Be Kind; Please Rewind – Don’t Let Common Courtesy Go the Way of the V

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Be Kind; Please Rewind – Don’t Let Common Courtesy Go the Way of the VHS Tape

December 12, 2016

“Please” and “thank you” and “you’re welcome” and “excuse me” all have two things in common: they are expressions of common courtesy, and they cost you nothing. Common courtesy extends far beyond simple pleasantries though. Common courtesy in the workplace is a cost-free yet priceless way of showing respect and appreciation. Consider ways you can extend some common courtesy at the workplace and watch the positive effects ripple out like a freshly disturbed lake surface.

 

Drop the SEP label. Not familiar? It stands for “Someone Else’s Problem.” It’s commonly appropriated to anything and everything that falls under an indirect assignment or common space. Wondering who usually takes care of the random dishes at the end of the day? Considering taking out the garbage even though it’s not really part of your job? Vacillating between doing a final walk-through to turn off the lights vs. just leaving? Take the Nike approach: just do it. When it comes to those things that seem like they magically get done somehow, take some time once in a while and be that “somehow” that they get done. You may even find out who the unsung hero is and be thanked by the person who does all those thankless jobs. The perspective and appreciation you can gain for the little things shows that you’re able to see the bigger picture and be a part of the team, even without promise of a direct reward.

 

 

Live by Elsa’s theme song and let it go. Someone take “your” (unassigned) parking space? Somebody not hold the door? Go to reach for something and the last of it was used without anyone refilling? Let it go. Don’t hold onto anger and frustration over petty disputes that happen from time to time when groups of people spend a majority of their day together. You don’t want to take your resentment for the person who put the toilet paper roll on wrong out on your next e-mail recipient. The daily transgressions that don’t truly impact us shouldn’t be allowed to affect other parts of our days and sabotage our work.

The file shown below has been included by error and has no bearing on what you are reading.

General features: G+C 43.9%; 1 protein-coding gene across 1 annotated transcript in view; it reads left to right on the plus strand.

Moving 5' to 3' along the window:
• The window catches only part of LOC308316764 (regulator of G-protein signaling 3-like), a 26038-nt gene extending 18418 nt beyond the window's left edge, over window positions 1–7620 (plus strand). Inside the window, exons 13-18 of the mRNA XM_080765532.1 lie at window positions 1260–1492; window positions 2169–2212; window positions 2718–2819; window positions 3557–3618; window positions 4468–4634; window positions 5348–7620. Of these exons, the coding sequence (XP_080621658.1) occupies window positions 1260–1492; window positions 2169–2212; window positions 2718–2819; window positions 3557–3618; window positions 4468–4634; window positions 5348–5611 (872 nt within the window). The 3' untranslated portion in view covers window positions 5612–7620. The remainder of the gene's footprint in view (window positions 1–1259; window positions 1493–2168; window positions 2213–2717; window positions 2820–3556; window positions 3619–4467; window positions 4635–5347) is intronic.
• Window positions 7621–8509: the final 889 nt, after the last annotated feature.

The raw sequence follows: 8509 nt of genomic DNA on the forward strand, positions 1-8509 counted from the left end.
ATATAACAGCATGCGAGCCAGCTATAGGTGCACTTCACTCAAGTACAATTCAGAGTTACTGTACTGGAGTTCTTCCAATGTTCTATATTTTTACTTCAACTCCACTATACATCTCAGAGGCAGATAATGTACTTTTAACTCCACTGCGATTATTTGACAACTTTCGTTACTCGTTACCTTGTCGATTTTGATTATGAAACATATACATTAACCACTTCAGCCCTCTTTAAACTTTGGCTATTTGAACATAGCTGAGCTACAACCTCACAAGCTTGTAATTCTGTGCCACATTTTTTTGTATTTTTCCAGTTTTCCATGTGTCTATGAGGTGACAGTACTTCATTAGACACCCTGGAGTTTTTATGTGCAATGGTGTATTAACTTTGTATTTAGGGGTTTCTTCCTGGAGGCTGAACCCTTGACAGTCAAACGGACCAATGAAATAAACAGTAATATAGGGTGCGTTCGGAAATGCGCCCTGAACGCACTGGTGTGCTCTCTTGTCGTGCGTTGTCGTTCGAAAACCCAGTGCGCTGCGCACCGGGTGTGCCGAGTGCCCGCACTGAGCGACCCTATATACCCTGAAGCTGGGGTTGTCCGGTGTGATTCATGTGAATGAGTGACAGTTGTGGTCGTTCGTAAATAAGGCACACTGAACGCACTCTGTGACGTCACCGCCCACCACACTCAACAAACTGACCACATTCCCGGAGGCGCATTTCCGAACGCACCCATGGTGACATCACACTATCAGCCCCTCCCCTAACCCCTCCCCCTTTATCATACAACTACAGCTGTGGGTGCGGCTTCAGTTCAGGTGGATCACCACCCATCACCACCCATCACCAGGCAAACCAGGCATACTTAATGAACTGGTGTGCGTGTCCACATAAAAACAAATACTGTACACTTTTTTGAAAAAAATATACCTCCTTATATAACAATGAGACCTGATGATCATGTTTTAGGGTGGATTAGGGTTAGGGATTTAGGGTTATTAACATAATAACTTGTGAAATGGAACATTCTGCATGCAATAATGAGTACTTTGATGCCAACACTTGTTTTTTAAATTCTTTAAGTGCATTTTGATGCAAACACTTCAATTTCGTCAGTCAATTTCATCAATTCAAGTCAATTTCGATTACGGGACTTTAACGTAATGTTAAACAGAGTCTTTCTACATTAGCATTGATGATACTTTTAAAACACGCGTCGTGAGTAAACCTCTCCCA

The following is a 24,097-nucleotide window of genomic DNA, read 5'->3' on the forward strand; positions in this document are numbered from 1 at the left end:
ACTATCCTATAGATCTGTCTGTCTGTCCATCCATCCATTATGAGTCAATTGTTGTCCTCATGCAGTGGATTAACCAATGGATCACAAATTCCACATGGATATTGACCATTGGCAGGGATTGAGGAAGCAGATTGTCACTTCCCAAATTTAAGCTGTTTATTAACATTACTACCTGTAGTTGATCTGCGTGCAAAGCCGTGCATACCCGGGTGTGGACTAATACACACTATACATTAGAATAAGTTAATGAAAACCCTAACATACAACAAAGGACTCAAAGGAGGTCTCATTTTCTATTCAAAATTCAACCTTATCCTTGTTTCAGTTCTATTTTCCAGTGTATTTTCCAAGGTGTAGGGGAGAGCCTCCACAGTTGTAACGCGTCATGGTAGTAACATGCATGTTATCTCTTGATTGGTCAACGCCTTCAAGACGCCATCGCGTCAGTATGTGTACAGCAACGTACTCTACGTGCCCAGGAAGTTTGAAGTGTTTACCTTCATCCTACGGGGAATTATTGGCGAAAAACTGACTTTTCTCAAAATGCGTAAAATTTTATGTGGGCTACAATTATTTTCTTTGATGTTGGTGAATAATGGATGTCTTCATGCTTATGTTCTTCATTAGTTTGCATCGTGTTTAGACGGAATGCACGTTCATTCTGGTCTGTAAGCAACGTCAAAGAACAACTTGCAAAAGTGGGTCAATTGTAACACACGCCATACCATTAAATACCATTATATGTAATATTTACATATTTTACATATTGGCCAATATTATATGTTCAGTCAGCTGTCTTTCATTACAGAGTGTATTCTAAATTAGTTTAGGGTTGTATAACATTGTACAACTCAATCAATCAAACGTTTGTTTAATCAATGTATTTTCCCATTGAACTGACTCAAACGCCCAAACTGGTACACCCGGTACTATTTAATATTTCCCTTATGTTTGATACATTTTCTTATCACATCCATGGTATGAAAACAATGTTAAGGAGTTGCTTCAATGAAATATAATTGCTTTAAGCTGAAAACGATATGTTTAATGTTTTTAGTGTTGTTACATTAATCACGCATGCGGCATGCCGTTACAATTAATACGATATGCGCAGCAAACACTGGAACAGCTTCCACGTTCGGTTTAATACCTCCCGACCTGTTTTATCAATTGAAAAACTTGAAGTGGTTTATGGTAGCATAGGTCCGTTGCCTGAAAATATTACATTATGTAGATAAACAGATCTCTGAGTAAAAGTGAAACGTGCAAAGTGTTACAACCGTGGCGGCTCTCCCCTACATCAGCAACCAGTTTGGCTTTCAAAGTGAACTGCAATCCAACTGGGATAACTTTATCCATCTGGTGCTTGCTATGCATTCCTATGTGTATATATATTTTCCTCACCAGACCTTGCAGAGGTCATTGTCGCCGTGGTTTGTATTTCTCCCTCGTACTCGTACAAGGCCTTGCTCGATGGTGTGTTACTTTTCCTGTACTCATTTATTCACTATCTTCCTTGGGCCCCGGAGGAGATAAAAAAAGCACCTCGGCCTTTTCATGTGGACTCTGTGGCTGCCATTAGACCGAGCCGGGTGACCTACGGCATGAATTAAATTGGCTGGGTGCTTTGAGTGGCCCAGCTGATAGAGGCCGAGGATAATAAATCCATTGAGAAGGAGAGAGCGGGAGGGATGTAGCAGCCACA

Know what happens when you assume. Whether you’re assuming an e-mail was sent with a certain tone, a boss or coworker’s or employee’s quietness has to do with you, or someone’s work was subpar, when you assume, you infuse the situation with a context completely created by you. Rarely does this go well. Often it results in miscommunication or misunderstandings. Instead of operating from a position of assumed knowledge, be kind and curious. Maybe the e-mail was sent without that tone you inferred. Maybe what you thought was a quiet sulk has nothing to do with you and everything to do with how little sleep the person got. Consider the possibility that just because you don’t like an idea or finished product, it doesn’t mean that’s not the best the person could do. By humbly forcing yourself into a position of not assuming, you’re making space for possibilities, other people’s feelings, and new information. This space allows for opportunities to grow, which is far healthier than boxing everyone and everything in.

 

Don’t let common courtesy die at the workplace. Breathe new life into it and resuscitate the morale within your company. The culture of your company is its heartbeat with common courtesy acting as a main artery. Unblock it and enjoy the energy.

 

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